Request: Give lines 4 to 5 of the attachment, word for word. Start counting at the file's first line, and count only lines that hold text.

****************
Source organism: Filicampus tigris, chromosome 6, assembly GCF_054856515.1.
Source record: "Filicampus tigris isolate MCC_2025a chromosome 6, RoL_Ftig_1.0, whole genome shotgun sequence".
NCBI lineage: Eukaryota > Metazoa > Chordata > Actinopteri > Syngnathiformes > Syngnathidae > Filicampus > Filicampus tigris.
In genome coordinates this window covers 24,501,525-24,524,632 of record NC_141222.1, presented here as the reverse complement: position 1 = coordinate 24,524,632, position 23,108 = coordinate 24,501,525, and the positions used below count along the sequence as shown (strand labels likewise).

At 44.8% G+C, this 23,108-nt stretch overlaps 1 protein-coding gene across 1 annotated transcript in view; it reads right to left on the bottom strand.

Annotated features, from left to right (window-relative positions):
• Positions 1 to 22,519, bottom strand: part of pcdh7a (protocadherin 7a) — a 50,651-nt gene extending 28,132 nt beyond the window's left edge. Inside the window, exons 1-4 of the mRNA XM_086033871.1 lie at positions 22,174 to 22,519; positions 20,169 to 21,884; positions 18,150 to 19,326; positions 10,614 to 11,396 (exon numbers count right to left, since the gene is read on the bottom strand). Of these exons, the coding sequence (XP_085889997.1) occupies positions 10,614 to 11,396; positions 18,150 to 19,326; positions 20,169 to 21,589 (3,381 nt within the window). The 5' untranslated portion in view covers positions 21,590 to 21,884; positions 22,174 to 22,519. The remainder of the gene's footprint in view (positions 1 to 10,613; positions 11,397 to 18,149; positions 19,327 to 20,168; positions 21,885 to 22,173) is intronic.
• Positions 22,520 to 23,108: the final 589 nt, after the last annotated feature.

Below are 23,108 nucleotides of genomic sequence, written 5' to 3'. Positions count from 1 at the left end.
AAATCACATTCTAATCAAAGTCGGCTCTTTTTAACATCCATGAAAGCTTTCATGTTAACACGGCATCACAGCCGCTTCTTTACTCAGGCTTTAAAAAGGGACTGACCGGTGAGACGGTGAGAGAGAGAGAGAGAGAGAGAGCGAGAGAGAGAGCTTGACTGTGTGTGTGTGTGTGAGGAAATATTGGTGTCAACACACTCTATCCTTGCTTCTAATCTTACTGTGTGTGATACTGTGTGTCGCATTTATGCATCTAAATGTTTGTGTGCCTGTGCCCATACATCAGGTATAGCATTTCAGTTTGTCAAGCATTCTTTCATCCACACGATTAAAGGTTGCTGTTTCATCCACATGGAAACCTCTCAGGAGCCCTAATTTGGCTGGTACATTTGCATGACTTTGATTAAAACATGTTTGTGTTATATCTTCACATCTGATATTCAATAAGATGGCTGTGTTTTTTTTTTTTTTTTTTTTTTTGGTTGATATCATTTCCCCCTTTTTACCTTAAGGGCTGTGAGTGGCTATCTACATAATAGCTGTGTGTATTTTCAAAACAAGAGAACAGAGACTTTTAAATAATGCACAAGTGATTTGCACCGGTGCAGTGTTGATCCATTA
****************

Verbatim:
In genome coordinates this window covers 24,501,525-24,524,632 of record NC_141222.1, presented here as the reverse complement: position 1 = coordinate 24,524,632, position 23,108 = coordinate 24,501,525, and the positions used below count along the sequence as shown (strand labels likewise).

At 44.8% G+C, this 23,108-nt stretch overlaps 1 protein-coding gene across 1 annotated transcript in view; it reads right to left on the bottom strand.